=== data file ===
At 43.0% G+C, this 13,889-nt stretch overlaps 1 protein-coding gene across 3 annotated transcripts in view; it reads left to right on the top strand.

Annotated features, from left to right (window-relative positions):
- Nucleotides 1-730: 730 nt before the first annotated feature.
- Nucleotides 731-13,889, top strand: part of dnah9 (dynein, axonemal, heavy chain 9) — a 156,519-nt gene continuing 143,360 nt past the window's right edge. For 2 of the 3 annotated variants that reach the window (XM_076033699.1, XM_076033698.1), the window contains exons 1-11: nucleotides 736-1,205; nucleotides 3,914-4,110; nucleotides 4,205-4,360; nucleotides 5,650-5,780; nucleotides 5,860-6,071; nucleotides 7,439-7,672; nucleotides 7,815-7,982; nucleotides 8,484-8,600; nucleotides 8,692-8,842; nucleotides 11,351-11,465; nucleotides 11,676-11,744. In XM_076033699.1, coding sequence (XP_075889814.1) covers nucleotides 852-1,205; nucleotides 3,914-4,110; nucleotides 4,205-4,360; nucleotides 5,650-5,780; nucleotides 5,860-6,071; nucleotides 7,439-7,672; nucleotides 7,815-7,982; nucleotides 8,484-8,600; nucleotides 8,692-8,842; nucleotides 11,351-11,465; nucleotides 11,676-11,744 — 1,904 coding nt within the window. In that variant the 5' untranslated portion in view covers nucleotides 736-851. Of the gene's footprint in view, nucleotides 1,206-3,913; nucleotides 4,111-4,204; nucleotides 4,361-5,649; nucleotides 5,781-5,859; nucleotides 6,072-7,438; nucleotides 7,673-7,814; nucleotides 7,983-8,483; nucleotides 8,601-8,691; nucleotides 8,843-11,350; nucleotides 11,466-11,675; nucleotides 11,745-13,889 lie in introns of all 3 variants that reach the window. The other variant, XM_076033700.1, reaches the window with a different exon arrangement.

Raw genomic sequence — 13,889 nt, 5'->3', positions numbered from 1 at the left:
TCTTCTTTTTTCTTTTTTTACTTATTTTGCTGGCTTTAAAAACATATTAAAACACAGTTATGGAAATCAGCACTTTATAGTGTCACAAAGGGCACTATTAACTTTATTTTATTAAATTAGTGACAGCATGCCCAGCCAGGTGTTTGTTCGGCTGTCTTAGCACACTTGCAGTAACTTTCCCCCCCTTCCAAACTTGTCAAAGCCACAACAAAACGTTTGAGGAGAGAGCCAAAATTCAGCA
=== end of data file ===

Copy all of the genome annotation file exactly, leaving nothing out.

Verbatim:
At 43.0% G+C, this 13,889-nt stretch overlaps 1 protein-coding gene across 3 annotated transcripts in view; it reads left to right on the top strand.

Annotated features, from left to right (window-relative positions):
- Nucleotides 1-730: 730 nt before the first annotated feature.
- Nucleotides 731-13,889, top strand: part of dnah9 (dynein, axonemal, heavy chain 9) — a 156,519-nt gene continuing 143,360 nt past the window's right edge. For 2 of the 3 annotated variants that reach the window (XM_076033699.1, XM_076033698.1), the window contains exons 1-11: nucleotides 736-1,205; nucleotides 3,914-4,110; nucleotides 4,205-4,360; nucleotides 5,650-5,780; nucleotides 5,860-6,071; nucleotides 7,439-7,672; nucleotides 7,815-7,982; nucleotides 8,484-8,600; nucleotides 8,692-8,842; nucleotides 11,351-11,465; nucleotides 11,676-11,744. In XM_076033699.1, coding sequence (XP_075889814.1) covers nucleotides 852-1,205; nucleotides 3,914-4,110; nucleotides 4,205-4,360; nucleotides 5,650-5,780; nucleotides 5,860-6,071; nucleotides 7,439-7,672; nucleotides 7,815-7,982; nucleotides 8,484-8,600; nucleotides 8,692-8,842; nucleotides 11,351-11,465; nucleotides 11,676-11,744 — 1,904 coding nt within the window. In that variant the 5' untranslated portion in view covers nucleotides 736-851. Of the gene's footprint in view, nucleotides 1,206-3,913; nucleotides 4,111-4,204; nucleotides 4,361-5,649; nucleotides 5,781-5,859; nucleotides 6,072-7,438; nucleotides 7,673-7,814; nucleotides 7,983-8,483; nucleotides 8,601-8,691; nucleotides 8,843-11,350; nucleotides 11,466-11,675; nucleotides 11,745-13,889 lie in introns of all 3 variants that reach the window. The other variant, XM_076033700.1, reaches the window with a different exon arrangement.

Raw genomic sequence — 13,889 nt, 5'->3', positions numbered from 1 at the left:
TCTTCTTTTTTCTTTTTTTACTTATTTTGCTGGCTTTAAAAACATATTAAAACACAGTTATGGAAATCAGCACTTTATAGTGTCACAAAGGGCACTATTAACTTTATTTTATTAAATTAGTGACAGCATGCCCAGCCAGGTGTTTGTTCGGCTGTCTTAGCACACTTGCAGTAACTTTCCCCCCCTTCCAAACTTGTCAAAGCCACAACAAAACGTTTGAGGAGAGAGCCAAAATTCAGCA